Last semester I took Paul Waldau’s course, Animals in Public Policy and the Law, where we explored the many aspects of how nonhuman animals are impacted by our often human-centered (Waldau, 2011) policy making. We read about past and current policy on the books, while also considering how and if such policies are enforced. For one of my papers I theorized that the lack of human ability to decipher, or even consider, dog communication, specifically through their utilization of body language, presents a public policy concern. Here’s an excerpt:
Our current understanding of the complexities of dog behavior is limited, particularly in the area of canine communication, which is an essential component of dog-dog and dog-human interactions. Developing an understanding of how dogs communicate is a public policy concern because of the potential for miscommunication, which has been show to result in conflict between these two species. By looking at the small, seemingly innocuous ways in which guardians interact with their dogs on a daily basis we can hope to discover and then examine potential areas for change that will benefit the human-dog intersection. When humans fail to appreciate the information a dog is communicating the potential risks increase, especially during those scenarios where a dog feels threatened or fearful. Much of a dog’s reality is spent determining whether she is safe or in danger, and this is where we see the first signs of a breakdown in dog-human communication; dogs and humans have “differing perceptions of what constitutes a threat” (Donaldson, 1996). A fearful or threatened dog is “extremely unpredictable” (Aloof, 2005) and far more likely to bite, and the fallout of this can be seen in the 4.7 million dog bites occurring in 2011 alone (www.CDC.org, 2011). This statistic grows more worrisome when realizing that not all dog bite incidents are reported to authorities. Miscommunication between humans and dogs creates a failure to address potentially pertinent issues, thereby increasing the risk of a dog displaying a threat behavior or even biting. There is a great need to reassess the academic literature on systems of communication in dogs and then re-education the public, in order to improve our interactions with these most integral companions.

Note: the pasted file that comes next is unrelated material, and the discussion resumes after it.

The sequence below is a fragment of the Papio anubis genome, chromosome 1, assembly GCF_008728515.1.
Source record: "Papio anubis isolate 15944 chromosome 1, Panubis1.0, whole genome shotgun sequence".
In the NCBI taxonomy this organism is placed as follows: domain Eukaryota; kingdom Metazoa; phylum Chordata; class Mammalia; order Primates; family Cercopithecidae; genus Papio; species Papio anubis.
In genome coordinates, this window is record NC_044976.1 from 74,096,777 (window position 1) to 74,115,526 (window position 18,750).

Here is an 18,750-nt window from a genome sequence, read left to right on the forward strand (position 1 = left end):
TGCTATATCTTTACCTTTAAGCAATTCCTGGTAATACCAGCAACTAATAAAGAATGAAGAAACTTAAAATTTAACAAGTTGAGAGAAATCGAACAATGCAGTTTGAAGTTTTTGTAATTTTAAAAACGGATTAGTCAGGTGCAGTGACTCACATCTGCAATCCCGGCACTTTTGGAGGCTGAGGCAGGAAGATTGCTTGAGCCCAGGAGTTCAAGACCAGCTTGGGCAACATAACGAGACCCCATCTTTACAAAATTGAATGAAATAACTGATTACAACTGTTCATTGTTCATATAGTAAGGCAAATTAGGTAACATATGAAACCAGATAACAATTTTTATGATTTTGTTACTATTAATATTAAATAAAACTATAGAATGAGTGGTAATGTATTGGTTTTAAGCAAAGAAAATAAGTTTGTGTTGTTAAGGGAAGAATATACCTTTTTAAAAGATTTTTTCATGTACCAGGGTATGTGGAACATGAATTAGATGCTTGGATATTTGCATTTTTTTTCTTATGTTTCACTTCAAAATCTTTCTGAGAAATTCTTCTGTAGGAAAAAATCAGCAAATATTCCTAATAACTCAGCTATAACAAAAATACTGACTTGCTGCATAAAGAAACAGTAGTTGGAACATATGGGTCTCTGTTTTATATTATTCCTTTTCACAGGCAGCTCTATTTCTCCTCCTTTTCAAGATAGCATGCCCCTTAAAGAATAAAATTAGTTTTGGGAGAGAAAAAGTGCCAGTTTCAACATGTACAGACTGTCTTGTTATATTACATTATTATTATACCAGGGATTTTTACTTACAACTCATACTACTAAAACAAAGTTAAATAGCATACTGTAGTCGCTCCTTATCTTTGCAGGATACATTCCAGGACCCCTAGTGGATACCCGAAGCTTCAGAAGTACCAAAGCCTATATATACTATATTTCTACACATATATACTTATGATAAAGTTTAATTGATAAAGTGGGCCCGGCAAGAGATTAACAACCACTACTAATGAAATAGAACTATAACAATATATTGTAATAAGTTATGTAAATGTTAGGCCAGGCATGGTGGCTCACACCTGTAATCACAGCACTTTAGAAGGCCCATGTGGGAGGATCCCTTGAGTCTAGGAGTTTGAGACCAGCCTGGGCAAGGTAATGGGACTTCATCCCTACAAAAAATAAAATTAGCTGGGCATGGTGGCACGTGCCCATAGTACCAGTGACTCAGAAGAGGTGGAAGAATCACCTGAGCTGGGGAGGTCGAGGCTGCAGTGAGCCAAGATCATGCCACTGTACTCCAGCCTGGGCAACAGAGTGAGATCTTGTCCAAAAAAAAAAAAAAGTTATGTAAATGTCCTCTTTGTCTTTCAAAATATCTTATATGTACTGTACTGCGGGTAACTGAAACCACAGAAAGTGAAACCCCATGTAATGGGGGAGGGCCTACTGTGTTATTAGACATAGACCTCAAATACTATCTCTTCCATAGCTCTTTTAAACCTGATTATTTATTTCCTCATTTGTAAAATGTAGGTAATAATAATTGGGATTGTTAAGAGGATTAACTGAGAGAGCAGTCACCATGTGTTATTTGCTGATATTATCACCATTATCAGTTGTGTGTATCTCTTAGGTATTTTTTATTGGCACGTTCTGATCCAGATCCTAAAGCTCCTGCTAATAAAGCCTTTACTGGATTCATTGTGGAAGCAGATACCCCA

Consideration for the communication styles of dogs qualifies as a public policy concern because this exploration has great potential to, ultimately, decrease incidents of conflict between humans and dogs. This decrease in conflict will certainly improve the lives of innumerable members of our society, which is arguably the ultimate goal of any public policy measure (Wildavsky, 1987). Aaron Wildavsky emphasizes this sentiment when he writes, “Above all,policy analysis is about improvement, about improving citizen preferences for the policies they-the-people-ought to prefer” (Wildavsky, 1987). The focus of public policy should be on creating ways to better the lives of the public, and addressing problematic dog-human interactions fits into that focus.
Aloff, B. (2005). Canine Body Language: A Photographic Guide. Wenatchee, WA: Dogwise Publishing.
Donaldson, J. (1996). The Culture Clash. Berkeley, CA: James & Kenneth Publishers.
Centers for Disease Control and Prevention. “Dog Bite: Fact Sheet.” Retrieved December 8, 2011
Wildavsky, Aaron (1987). Speaking Truth to Power. New Jersey: Transaction Publishers.